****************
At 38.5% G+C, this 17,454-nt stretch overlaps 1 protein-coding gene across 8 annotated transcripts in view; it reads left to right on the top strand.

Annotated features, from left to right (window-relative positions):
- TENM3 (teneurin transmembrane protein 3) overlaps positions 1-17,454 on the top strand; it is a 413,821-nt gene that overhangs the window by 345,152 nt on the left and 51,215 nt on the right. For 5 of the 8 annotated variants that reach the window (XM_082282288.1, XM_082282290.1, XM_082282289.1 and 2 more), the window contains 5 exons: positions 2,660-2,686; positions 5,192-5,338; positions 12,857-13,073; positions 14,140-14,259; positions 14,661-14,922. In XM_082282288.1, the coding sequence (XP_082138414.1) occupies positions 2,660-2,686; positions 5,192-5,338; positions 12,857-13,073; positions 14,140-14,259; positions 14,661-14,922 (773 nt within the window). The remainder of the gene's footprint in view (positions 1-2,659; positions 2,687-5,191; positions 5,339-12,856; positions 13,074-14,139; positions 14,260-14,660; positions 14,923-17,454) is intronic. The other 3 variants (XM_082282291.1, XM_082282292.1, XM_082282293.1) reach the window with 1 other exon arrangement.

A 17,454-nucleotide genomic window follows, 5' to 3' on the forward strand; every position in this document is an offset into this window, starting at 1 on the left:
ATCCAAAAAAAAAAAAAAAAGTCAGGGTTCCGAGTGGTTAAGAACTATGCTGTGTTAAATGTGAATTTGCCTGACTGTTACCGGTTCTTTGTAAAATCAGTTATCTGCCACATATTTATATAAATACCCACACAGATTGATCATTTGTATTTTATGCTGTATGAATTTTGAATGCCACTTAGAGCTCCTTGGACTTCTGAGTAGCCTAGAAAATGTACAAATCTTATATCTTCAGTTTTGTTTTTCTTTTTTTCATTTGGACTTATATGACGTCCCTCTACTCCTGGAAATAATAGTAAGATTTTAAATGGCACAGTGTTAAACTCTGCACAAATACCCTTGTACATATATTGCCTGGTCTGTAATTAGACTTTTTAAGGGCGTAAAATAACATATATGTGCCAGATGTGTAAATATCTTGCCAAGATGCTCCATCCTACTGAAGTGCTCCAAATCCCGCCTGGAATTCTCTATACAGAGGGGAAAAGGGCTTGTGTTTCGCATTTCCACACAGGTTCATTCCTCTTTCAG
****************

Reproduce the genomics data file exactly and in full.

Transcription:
At 38.5% G+C, this 17,454-nt stretch overlaps 1 protein-coding gene across 8 annotated transcripts in view; it reads left to right on the top strand.

Annotated features, from left to right (window-relative positions):
- TENM3 (teneurin transmembrane protein 3) overlaps positions 1-17,454 on the top strand; it is a 413,821-nt gene that overhangs the window by 345,152 nt on the left and 51,215 nt on the right. For 5 of the 8 annotated variants that reach the window (XM_082282288.1, XM_082282290.1, XM_082282289.1 and 2 more), the window contains 5 exons: positions 2,660-2,686; positions 5,192-5,338; positions 12,857-13,073; positions 14,140-14,259; positions 14,661-14,922. In XM_082282288.1, the coding sequence (XP_082138414.1) occupies positions 2,660-2,686; positions 5,192-5,338; positions 12,857-13,073; positions 14,140-14,259; positions 14,661-14,922 (773 nt within the window). The remainder of the gene's footprint in view (positions 1-2,659; positions 2,687-5,191; positions 5,339-12,856; positions 13,074-14,139; positions 14,260-14,660; positions 14,923-17,454) is intronic. The other 3 variants (XM_082282291.1, XM_082282292.1, XM_082282293.1) reach the window with 1 other exon arrangement.

A 17,454-nucleotide genomic window follows, 5' to 3' on the forward strand; every position in this document is an offset into this window, starting at 1 on the left:
ATCCAAAAAAAAAAAAAAAAGTCAGGGTTCCGAGTGGTTAAGAACTATGCTGTGTTAAATGTGAATTTGCCTGACTGTTACCGGTTCTTTGTAAAATCAGTTATCTGCCACATATTTATATAAATACCCACACAGATTGATCATTTGTATTTTATGCTGTATGAATTTTGAATGCCACTTAGAGCTCCTTGGACTTCTGAGTAGCCTAGAAAATGTACAAATCTTATATCTTCAGTTTTGTTTTTCTTTTTTTCATTTGGACTTATATGACGTCCCTCTACTCCTGGAAATAATAGTAAGATTTTAAATGGCACAGTGTTAAACTCTGCACAAATACCCTTGTACATATATTGCCTGGTCTGTAATTAGACTTTTTAAGGGCGTAAAATAACATATATGTGCCAGATGTGTAAATATCTTGCCAAGATGCTCCATCCTACTGAAGTGCTCCAAATCCCGCCTGGAATTCTCTATACAGAGGGGAAAAGGGCTTGTGTTTCGCATTTCCACACAGGTTCATTCCTCTTTCAG